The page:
While some foods are fortified with extra amounts of vitamin B12, most only contain small amounts—virtually none of which come from animal sources like meat and milk products because they're processed at high temperatures during production before being added back into our diet as an added ingredient that contains little nutritional value besides helping promote healthy teeth and gums while providing other things like calcium or protein depending on what type you choose.

Calcium

Calcium is the most abundant mineral in the body and is necessary for proper muscle function, nerve transmission, and blood clotting. Calcium also supports bone growth and maintenance.

Calcium can be found in dairy products like milk, yogurt, cheese and fortified tofu (as well as non-dairy sources such as kale). Supplements are available if you don't get enough calcium from your diet or if you're lactose intolerant or vegan. If you take calcium supplements without vitamin D3 the body will not be able to absorb it properly which could lead to negative side effects like kidney stones or constipation.

Fish oil


If you're looking to supplement your diet with fish oil, your best bet is to buy it in caplet form. The pills are easier to swallow than liquid capsules and offer the same benefits.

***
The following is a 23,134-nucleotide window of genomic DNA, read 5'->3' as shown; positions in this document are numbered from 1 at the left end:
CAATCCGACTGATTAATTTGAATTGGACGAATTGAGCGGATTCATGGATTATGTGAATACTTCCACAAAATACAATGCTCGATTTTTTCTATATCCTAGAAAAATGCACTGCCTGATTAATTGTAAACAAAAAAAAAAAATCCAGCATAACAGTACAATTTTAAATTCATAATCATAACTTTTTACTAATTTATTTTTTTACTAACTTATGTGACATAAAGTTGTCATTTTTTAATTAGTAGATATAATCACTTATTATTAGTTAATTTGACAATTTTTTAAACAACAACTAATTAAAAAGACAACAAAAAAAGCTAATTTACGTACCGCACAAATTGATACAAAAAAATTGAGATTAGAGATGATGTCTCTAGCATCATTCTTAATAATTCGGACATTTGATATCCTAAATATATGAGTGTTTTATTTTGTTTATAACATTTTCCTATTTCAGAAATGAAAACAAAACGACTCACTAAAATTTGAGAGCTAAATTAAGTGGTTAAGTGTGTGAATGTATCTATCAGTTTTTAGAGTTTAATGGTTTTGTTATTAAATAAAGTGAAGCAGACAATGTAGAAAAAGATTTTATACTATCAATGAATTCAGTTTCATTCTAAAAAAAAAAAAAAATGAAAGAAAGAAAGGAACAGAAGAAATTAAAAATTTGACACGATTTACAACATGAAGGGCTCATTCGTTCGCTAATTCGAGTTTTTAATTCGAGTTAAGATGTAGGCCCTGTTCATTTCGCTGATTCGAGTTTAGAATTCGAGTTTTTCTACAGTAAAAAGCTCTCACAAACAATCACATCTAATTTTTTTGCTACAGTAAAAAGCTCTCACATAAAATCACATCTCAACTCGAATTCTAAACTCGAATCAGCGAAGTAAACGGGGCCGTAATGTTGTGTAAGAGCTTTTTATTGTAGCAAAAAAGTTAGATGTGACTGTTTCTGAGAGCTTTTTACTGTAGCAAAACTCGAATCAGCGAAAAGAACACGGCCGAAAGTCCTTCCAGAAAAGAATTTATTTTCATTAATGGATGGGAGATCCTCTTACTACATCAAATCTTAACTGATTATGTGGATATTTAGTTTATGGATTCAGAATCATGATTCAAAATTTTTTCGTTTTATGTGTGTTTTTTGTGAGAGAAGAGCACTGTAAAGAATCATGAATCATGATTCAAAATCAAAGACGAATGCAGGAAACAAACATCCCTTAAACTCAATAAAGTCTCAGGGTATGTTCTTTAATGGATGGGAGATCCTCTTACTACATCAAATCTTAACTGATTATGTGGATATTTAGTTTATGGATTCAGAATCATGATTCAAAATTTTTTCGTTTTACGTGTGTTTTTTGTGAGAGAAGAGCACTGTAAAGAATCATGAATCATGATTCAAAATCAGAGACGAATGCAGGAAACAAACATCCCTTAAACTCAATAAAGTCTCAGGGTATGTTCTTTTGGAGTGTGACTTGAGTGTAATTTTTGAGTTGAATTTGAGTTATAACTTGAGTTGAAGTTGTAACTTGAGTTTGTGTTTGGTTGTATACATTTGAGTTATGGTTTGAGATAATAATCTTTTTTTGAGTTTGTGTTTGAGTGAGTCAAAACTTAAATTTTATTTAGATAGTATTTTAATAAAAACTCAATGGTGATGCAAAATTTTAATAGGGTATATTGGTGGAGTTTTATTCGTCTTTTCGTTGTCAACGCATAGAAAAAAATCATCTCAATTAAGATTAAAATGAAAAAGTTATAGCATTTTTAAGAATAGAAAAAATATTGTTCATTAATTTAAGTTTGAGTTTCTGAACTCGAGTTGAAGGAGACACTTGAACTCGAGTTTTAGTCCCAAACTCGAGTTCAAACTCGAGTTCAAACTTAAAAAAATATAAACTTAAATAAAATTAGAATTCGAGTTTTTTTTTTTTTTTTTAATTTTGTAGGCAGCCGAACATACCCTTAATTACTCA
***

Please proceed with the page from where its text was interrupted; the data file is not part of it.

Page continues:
High-quality fish oil has 300 mg of EPA and 200 mg of DHA per serving—these are two types of omega-3 fatty acids that can help lower blood pressure and cholesterol levels, as well as decrease inflammation in the body. Take two or three caplets daily at lunchtime (or another time when you'll be eating), on an empty stomach for best results.

Iodine

Iodine is an essential trace mineral and essential for the production of thyroid hormones. Iodine deficiency can lead to goiter, hypothyroidism, and cretinism. Iodine deficiency affects about two billion people worldwide, especially in developing countries where there is a lack of iodine in the diet. 

Circulation in the human body requires that sufficient amounts of iodine be available to produce thyroid hormones (triiodothyronine or T3), which play an important role in development, growth, and metabolism. Iodine is found primarily in seafood (e.g., fish), iodized salt, dairy products, and some vegetables.

Iron